should undertake as a matter of urgency a study of the areas in which Canadian value added could be achieved, with a minimum of capital investment and a maximum return to Canadians. The whole question of resource development is a very controversial one, in respect of our renewable resources less so than when one discusses the non-renewable resources. When it comes to renewable resources I think the principles are fairly widely accepted. The principle of course is that we should manage our forests, our fisheries and our farms in such a way that we are able to optimize the yield on a sustainable basis. It is just a matter of common sense that we introduce policies that will give us, on a long term projection, the maximum yield which can be obtained without destroying the basis of the annual harvest.
We have much to learn in these areas. Our forest management techniques although quite excellent in some areas are perhaps not as good as they could be. I am sure that hon. members who are particularly interested in the fishery would say we have much to achieve in this area, including the development of international agreements which will not only enable but require our partners in the world to use the discretion necessary in order to maximize the yield on a long-term basis. But in these areas there are some established principles. The principles are really those I have stated, a maximization of the long-term sustainable yield.
When it comes to the question of non-renewable resources the determination of what one might call the best interest is not so easily made. Extreme positions range all the way from a full-speed ahead type of unlimited exploitation on the one hand, to an attitude of leave the resources in the ground for future generations and only use what is immediately required in Canada by Canadians, on the other hand. These are the extreme positions. I would suspect, as is ordinarily the case, that some middle ground would make the most sense for Canada. I urge the government once again to consider the desirability of cost-benefit studies in these areas. Seldom have I heard- as a matter of fact I have never heard-a discussion of this very important question based on sufficient information as would answer the question whether it is in Canada's long-term interest to accelerate exploitation of certain resources and to use the yield from those resources to repatriate the ownership of Canadian equities in many areas, including manufacturing facilities, as against the inevitable appreciated value of the resources if left for exploitation at some future time. I do not say that the answer to this question will be a categorical one but I do say that any good manager-and certainly this would apply in the present case in so far as a government of Canada is concerned-in order to make the decisions which are in the best interests of Canada should have that information available to him.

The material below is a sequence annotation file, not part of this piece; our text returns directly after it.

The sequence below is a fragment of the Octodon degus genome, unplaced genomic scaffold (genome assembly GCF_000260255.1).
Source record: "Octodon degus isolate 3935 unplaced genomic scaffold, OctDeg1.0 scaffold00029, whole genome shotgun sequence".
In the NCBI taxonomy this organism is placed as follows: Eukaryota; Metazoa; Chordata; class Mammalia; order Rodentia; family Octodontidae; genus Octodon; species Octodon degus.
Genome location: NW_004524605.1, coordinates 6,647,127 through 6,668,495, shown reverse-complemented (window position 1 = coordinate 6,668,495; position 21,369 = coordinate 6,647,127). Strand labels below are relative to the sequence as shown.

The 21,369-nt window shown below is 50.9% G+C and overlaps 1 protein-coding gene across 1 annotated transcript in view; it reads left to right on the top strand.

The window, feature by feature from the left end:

So, it would be very worthwhile without any further delay to have some top notch economist work out the long term benefits of Canadian equity ownership of industry, for example, and to compare what the yield would be to Canadians as consumers and as taxpayers by following different courses, whether they would realize the most benefit from an accelerated exploitation of some limited
April 23, 1974
April 23, 1974
Export and Import Permits
apply pressure, direct or indirect, to extend the scope of the Farm Products Marketing Agencies Act beyond that which is required or determined by the farmers themselves. They should not be subject to subtle pressure from the government or the civil service which may have its own ideas as to how things should be done.
Finally, I think the minister has made an acceptable case for the deletion of the expiry date of the act. I think its original inclusion was related to the cold war and the hope the day would come when it would not be necessary to have this kind of legislation on the books. In those circumstances, it should have a periodic review by parliament. With the kinds of powers now being asked for, and the extension of the scope of the act as to what is really an economic dirigisme, it would seem proper that the act be accepted as a permanent piece of legislation and given a fair trail. It should of course be subject to amendment at any time in the normal way, but without the consequent problems that arise from statutes with a specific expiry date.
We will support this bill, Mr. Speaker, notwithstanding the far-reaching consequences. We reserve the right in committee to examine in detail some of the more profound and possibly far-reaching consequences that are difficult to really come to grips with at first glance. At the same time, we think these powers are probably a legitimate extension of government in the present context and we will go along through second reading to the committee stage.
Topic: GOVERNMENT ORDERS
Subtopic: EXPORT AND IMPORT PERMITS ACT